BSMEs show us how print can prosper in the digital ageMartin Tripp 23rd November 2016
Last Thursday’s annual BSME awards ceremony was a chance for magazine editors to get together and celebrate their successes – as well as commiserate with others who have not been so lucky.
At the moment, there is an increasing number of good news stories coming out of the magazine world. Yes, there are notable failures – or ‘corrections to the market’, as economists would put it – including the closure of InStyle, etc; but – whisper it – the industry is holding up.
In an article published on Monday, the Guardian highlighted the success of Conde Nast’s luxury portfolio. Vogue and GQ have had their biggest issues ever (including record levels of advertising) as has Time Inc’s Wallpaper. The article might, as well, have mentioned Good Housekeeping, a perennial which now sells over 430,000 per month, and growing.
The argument here is that almost nothing creates a sense of luxury like a magazine: the A4 size, the paper stock, the quality of the print: it’s still the best medium for those advertisers, and – as the continued success of ‘property porn’ in Country Life shows – consumers enjoy the advertising almost as much as the articles.
But it is not just the luxury world where success has been achieved: Shortlist Media has redefined the world free magazines and – as a result – it was bought last year by DC Thomson.
On Thursday night, Lisa Smosarski, editor of Shortlist’s Stylist title, was named best editor in the women’s weekly category for consistently turning out a must-have publication for hundreds of thousands of young women. Many of whom, if my office is to be believed, rarely read any other print publication.
In more specialist consumer categories, the award shortlists were also quite a help if one wanted to understand what the customer really wants.
Under the editorship of Elise Wells, Slimming World, which was nominated again this year, has seen an extraordinary growth in circulation over the last few years (from around 250,000 to 600,000). Unlike many of its rivals, it has continued to invest in great photography and long-form stories, as well as sumptuous recipes.
It might be easy to assume that these stories represent the few successes in a landscape of carnage – magazine circulation did fall 5.3% in the first half of 2016, but this represents more of a levelling off than a sharp downturn. But overall 29 of the top 100 consumer magazines actually grew their circulation in the period, with another half dozen staying flat. In a tough business climate, those are good odds.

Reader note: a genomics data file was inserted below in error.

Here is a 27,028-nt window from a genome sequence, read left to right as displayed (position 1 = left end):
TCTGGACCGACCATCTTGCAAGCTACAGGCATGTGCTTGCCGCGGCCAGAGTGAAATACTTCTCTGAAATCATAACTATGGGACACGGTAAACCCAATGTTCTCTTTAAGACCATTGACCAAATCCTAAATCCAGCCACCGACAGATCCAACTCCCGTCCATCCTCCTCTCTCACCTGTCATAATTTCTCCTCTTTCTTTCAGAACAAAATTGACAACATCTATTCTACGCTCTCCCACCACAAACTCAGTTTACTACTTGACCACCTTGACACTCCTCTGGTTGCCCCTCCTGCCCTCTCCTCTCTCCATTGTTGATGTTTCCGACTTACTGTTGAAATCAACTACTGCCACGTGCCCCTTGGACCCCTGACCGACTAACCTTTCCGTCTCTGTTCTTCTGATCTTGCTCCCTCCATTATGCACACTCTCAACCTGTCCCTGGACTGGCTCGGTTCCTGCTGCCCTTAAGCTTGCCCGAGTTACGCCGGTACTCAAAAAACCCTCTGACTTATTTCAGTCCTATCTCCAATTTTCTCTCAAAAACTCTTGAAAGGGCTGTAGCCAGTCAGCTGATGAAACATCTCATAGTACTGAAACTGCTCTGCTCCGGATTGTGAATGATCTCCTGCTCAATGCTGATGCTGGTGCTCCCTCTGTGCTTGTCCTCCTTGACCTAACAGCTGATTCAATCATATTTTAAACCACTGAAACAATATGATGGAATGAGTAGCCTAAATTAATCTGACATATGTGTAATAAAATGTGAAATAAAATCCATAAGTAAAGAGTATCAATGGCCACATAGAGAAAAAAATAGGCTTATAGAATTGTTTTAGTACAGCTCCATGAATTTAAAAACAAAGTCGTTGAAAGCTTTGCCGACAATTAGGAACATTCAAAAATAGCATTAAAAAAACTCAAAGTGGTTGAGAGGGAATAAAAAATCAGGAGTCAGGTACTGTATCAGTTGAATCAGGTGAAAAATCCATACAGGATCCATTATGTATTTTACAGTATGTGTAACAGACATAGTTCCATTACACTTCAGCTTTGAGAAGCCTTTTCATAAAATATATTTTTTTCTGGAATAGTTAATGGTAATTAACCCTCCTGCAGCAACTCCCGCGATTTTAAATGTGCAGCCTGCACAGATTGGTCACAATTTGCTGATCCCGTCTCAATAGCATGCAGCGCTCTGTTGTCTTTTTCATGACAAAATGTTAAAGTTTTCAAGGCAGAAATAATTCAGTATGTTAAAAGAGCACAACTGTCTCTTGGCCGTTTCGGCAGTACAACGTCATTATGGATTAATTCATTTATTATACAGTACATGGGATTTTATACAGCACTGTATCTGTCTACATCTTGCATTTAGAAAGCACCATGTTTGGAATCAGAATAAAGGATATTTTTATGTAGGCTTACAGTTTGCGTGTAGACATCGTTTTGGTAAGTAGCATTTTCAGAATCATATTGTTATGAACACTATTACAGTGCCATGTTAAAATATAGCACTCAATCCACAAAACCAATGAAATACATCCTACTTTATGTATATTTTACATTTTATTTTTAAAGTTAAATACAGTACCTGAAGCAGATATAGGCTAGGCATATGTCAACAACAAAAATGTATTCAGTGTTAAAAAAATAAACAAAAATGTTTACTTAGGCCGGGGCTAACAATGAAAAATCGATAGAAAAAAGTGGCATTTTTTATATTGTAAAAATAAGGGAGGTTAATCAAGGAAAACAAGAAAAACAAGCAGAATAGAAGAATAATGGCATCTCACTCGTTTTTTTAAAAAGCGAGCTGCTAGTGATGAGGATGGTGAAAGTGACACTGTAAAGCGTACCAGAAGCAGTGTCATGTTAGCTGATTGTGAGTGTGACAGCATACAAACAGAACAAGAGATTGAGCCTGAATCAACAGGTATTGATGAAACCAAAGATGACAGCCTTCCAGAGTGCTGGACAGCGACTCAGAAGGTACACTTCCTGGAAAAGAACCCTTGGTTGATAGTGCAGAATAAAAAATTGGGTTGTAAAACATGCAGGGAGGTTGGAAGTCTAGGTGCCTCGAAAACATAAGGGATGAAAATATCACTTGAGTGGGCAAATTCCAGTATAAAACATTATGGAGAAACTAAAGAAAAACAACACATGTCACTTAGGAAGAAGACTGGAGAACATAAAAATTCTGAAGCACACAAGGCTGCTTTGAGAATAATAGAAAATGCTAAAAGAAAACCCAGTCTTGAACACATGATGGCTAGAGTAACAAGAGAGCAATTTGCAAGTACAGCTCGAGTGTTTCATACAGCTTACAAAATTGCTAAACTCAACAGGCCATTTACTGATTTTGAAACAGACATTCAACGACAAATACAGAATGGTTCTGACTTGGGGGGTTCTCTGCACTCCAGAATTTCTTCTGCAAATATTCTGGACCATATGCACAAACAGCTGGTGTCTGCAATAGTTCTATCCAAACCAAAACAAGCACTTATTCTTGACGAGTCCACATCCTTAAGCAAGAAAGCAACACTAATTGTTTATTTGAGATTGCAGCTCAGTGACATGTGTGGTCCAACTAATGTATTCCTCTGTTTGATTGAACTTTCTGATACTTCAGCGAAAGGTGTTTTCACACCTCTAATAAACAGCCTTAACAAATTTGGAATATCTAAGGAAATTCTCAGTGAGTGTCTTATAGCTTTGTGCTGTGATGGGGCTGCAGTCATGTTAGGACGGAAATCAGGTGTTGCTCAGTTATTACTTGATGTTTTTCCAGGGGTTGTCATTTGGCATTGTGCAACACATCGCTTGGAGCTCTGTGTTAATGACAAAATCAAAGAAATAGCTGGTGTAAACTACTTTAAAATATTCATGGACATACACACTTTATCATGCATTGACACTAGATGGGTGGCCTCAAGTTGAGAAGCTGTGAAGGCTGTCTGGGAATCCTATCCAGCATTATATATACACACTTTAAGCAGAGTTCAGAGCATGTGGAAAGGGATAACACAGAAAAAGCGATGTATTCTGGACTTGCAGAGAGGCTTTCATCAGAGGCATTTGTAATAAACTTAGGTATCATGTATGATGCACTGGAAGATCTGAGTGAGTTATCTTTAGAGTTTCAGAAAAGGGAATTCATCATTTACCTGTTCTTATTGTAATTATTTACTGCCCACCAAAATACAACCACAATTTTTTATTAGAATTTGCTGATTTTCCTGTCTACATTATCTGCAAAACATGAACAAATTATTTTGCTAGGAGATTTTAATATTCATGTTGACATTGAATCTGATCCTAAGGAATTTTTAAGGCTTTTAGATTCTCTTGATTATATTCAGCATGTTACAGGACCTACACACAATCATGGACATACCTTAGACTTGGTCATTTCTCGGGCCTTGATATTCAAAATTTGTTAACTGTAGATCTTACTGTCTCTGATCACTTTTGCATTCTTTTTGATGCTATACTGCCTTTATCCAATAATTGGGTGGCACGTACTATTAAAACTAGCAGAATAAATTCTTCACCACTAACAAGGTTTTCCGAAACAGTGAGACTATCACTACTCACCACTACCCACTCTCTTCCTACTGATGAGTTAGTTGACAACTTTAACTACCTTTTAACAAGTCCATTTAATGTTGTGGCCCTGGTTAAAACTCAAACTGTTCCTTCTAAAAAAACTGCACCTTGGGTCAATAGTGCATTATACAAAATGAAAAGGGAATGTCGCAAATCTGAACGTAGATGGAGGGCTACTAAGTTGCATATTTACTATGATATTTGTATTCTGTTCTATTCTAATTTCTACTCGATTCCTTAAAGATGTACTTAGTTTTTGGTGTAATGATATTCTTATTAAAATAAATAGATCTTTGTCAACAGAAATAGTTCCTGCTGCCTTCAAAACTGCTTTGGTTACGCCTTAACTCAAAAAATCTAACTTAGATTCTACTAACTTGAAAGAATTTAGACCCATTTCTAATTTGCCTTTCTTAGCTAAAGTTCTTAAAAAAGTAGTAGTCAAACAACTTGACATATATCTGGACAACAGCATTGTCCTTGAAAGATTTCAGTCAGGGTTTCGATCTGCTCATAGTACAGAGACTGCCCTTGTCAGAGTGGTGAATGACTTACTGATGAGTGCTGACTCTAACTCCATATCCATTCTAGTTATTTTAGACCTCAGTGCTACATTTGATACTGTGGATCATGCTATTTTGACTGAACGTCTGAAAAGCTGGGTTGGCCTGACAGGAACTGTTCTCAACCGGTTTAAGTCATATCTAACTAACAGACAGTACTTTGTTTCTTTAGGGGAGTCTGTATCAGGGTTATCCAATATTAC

All the examples above – with the addition of Ian Hislop, editor of Private Eye, and Ben Preston, editor of the Radio Times, who respectively collected the Mark Boxer and Editor of the Year awards – have two things in common:
Firstly, they have continued to invest in creating great content. At a time when the corporate world is waking up to the value of content, it really is about time the magazine world relearned their own lesson – that it is worth paying to get content that people want to use.
Secondly, all these brands show the need to work intelligently with the digital challenge. Hislop, famously, has a massively frustrating policy of only publishing the stuff from the previous edition. Result? More people buy the magazine. Slimming World has a digital subscription model which is onerous by most reckonings: but it simultaneously protects the income stream of its consultants and drives subscriptions to the print magazine.
Like Radio Times, Shortlist’s digital brands – Mr Hyde and Emerald Street – maintain the company’s free model, but allow differently segmented outlets for advertisers and a wealth of valuable data.
There isn’t one solution to the digital conundrum. Every case is different. But the basic rule is: know your audience, and your advertisers, and work out what works best for you and them – then perhaps print can prosper in the digital age.
So, in a season short of good news, let’s celebrate an industry that is proving surprisingly resilient and innovative. And let’s look forward to the BSMEs of 2036.
*Yes, I know that the BSMEs are not just about consumer brands. I will return to the challenges for B2B titles in the new year.